Tampa Bay Rays: Mid-Season Report Card
Team: Tampa Bay Rays
Record: 55-41 (2.5 GB)
Biggest Surprise of 1st Half:
The Rays’ batting leader through the first half of the season (.315/.366/.466), James Loney is the team’s biggest first half surprise.
About a year ago, he all but appeared finished with the Los Angeles Dodgers, stuck in a platoon with Juan Rivera. By the time he left the Dodgers in a trade with the Boston Red Sox, Loney was hitting .254 with only 4 home runs over 114 games. The change of scenery did no good, as he could only manage a .230/.264/.310 line over 30 games with Boston to finish the 2012 season with the worst offensive performance in his big league career.
Signed to a one-year deal with the Rays as a free agent, not only is Loney playing the kind of first base defense the team prizes, he is making solid contact and spraying the ball across the field. He never grew to be the slugger that some had hoped, hitting no more than 13 home runs in any full season, but with nine so far on the year, he is on pace for a personal best in that category, while serving as the Rays’ number three RBI producer. In all, Loney is flashing the kind of offense not seen since his heralded rookie campaign in 2007 and making a run at American League Comeback Player of the Year.
Biggest Disappointment of 1st Half:
For a team that relies so heavily on pitching and defense, the Rays’ carefully crafted rotation has to be its biggest disappointment. It all begins, of course, with David Price. The 2012 Cy Young winner started the season 1-4 with a 5.24 ERA and a 1.44 WHIP through nine games before being sent to the disabled list with a triceps injury for 44 days. But ineffectiveness, injury, and inconsistency took their toll on other members of the Rays’ rotation, too. Jeremy Hellickson saw his career 3.06 ERA balloon as he started his 2013 campaign with an ERA of 5.61 through the end of May. Roberto Hernandez, who just cracked the rotation during spring training, is struggling and barely meeting low expectations with a 4.90 ERA for the season so far. Alex Cobb was leading the Rays’ starters with a 3.01 ERA before a shot by Kansas City Royals first baseman Eric Hosmer struck him in the head and sidelined him with a concussion on June 15. Even All-Star Matt Moore’s stellar 8-0 start came to a crashing end as he went 0-3 with a 13.86 ERA to begin the month of June.
Evan Longoria’s sometimes spectacular defense at 3B, 18 first-half dingers, and solid .860 OPS make him a candidate for top All-Star snub. But some in the Rays’ front office may just be heaving a sigh of relief that he will have the break to recover from a bout of plantar fasciitis that sidelined him for a few games in June. The team’s HR and RBI leader, Longoria’s biggest achievement of the season in many ways has been avoiding the DL, where he spent about half of the 2012 season. A projected cornerstone of the Rays signed through 2023 on a team-friendly contract, Longoria’s health is the organization’s main concern. On that, he has certainly delivered this year while displaying the offensive tools that make him one of the game’s more productive third baseman.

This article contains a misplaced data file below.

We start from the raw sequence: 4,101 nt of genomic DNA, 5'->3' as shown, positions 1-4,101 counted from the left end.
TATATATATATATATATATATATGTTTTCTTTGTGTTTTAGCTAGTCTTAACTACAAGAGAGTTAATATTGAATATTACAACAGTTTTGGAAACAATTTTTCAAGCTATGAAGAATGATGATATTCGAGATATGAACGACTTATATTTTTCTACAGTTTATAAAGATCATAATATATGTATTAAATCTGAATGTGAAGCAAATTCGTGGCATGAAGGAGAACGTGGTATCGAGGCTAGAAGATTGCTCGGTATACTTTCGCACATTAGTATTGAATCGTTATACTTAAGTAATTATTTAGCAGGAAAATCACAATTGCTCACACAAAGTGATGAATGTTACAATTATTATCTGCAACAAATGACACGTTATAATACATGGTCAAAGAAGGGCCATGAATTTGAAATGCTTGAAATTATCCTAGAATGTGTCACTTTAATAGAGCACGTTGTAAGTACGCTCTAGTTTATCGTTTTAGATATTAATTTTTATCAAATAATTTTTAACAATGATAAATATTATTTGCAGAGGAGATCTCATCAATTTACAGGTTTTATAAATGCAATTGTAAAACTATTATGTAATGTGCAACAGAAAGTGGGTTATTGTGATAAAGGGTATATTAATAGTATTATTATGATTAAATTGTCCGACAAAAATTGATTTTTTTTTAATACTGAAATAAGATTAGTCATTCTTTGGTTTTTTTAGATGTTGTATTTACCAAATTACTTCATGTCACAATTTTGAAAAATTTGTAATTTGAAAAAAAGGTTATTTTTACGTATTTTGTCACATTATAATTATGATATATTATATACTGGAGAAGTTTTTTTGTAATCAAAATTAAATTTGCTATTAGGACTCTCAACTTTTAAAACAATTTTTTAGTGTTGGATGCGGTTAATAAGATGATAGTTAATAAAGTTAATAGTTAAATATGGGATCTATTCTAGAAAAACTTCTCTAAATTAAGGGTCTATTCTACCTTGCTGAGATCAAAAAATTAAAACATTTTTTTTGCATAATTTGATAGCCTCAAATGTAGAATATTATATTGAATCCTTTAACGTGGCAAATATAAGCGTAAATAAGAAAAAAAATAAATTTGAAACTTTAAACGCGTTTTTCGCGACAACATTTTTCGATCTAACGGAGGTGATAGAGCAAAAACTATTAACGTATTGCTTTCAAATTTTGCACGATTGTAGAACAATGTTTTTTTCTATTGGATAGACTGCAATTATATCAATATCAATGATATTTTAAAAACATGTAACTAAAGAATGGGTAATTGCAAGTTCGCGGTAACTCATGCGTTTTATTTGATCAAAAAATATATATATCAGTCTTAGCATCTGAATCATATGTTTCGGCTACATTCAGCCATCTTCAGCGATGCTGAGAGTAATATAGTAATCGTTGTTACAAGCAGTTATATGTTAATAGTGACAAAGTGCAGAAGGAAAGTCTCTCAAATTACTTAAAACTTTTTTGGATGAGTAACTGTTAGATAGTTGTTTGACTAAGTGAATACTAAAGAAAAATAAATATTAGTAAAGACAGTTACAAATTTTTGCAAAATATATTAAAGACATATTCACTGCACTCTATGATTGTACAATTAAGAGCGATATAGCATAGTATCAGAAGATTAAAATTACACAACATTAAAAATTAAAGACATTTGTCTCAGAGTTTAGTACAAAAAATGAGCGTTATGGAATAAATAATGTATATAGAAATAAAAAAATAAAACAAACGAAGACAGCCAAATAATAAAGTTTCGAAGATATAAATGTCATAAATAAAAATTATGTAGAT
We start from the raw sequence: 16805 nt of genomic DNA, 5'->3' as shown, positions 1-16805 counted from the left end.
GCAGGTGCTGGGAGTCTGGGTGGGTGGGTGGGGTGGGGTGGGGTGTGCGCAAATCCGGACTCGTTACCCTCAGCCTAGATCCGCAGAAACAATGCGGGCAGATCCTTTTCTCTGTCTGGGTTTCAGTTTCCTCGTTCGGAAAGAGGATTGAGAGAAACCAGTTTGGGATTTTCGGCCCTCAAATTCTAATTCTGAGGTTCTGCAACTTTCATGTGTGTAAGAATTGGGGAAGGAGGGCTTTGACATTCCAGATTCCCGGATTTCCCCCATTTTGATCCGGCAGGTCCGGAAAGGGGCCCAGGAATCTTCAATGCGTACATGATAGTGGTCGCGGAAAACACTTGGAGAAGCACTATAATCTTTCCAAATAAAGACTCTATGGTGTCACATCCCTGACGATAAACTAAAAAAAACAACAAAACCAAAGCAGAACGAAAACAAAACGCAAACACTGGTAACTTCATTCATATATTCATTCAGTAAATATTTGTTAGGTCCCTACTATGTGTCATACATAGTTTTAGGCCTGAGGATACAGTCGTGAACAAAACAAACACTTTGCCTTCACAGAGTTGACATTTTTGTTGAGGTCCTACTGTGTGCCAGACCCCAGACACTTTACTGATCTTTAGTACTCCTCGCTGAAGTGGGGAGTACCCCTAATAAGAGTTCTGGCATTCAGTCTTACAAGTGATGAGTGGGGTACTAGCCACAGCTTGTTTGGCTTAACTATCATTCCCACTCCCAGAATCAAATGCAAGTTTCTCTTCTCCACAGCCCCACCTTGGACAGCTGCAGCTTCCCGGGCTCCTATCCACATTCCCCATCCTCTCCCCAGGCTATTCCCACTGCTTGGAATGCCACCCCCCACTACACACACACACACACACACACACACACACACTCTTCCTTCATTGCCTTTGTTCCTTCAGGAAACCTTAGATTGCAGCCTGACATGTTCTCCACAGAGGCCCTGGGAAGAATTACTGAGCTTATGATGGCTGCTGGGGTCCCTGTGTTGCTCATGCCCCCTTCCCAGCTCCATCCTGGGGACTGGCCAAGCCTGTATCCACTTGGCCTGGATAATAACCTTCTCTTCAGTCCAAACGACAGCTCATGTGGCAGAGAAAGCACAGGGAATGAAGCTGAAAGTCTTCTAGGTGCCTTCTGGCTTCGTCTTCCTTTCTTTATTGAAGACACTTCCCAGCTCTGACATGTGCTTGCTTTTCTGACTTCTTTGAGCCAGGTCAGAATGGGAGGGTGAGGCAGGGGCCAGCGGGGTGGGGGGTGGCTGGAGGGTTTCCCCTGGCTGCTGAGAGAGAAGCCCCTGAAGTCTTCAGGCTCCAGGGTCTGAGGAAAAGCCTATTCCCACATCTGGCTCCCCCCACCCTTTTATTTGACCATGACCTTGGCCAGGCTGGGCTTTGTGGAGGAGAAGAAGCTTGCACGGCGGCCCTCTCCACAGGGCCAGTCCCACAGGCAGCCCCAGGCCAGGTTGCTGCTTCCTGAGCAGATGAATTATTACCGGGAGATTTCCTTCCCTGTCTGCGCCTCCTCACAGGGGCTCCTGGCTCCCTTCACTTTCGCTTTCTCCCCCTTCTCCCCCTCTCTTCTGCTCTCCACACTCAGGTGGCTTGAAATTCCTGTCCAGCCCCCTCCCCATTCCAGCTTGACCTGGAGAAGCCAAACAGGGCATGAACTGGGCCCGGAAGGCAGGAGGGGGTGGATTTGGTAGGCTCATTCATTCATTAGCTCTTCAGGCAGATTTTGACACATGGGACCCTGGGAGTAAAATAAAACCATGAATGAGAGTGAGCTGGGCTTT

Prospect Ready To Make An Impact:
Finally in the majors, Wil Myers looks about to shed the prospect label. Although he has not exploded onto the big league scene a la Mike Trout or Yasiel Puig, he has occasionally flashed power and speed and produced 15 RBIs in his first 26 games. With a slash line of .288/.327/.413 Myers has become a valued producer in the heart of the Rays’ lineup.
A very honorable mention goes to Chris Archer, called up this season to spell both Price and Cobb as they hit the DL. Through nine starts, the rookie right-hander with the killer fastball-slider combination owns a record of 4-3 with an ERA of 2.96 and WHIP of 1.14. He wrapped up the team’s first half with a complete game four-hit shutout of the Astros.
Contender or Pretender:
If the season were to end today, the Rays would qualify as the first wildcard in the AL, so the team is a contender almost by definition. Yet even though Tampa is only 2.5 games back of Boston, nothing is certain in the powerful AL East, with four teams well over .500, and where even the last place Toronto Blue Jays have put together stretches of dominance.
Overall Team Analysis:
The Rays have always relied on their pitching corps to carry the team as they did in 2012, leading the league in ERA and setting a record for strikeouts. But this season, led by a healthy Evan Longoria, the team’s offense has been the fourth most productive in the AL, even before the call-up of Wil Myers. With these men in the lineup, the Rays are at full strength on offense and scoring enough runs to make the playoffs.
But there is still one piece missing on the pitching staff. If Alex Cobb can replicate his pre-injury success upon his forecast return in August, he will join a pitching staff with momentum. Price has been excellent in his three starts since coming back from the DL, with a 1.08 ERA and 0.704 WHIP over 25 innings. Moore overcame his rocky stretch in early June, winning his last five starts before his first All-Star appearance with a 1.91 ERA, 1.03 WHIP, and a 10.9 K/9. Hellickson has also settled down, going 6-1 in June with a more respectable 3.35 ERA and 1.16 WHIP. Archer is pitching well enough to force a difficult decision upon Cobb’s return – whether to keep Hernandez in the rotation or let the rookie run.
The Rays would have to go 35-33 after the All-Star break to lock up their fourth consecutive 90-win season, and they are certainly in position to do that. But as last season showed, 90 wins is not necessarily enough to make the playoffs. In contrast to the powderpuff schedule they played in the run-up to the All-Star break, the Rays come back to a 10-game roadtrip against their AL East rivals Blue Jays, Red Sox and New York Yankees. A successful swing against this competition will boost their position for the playoffs this year.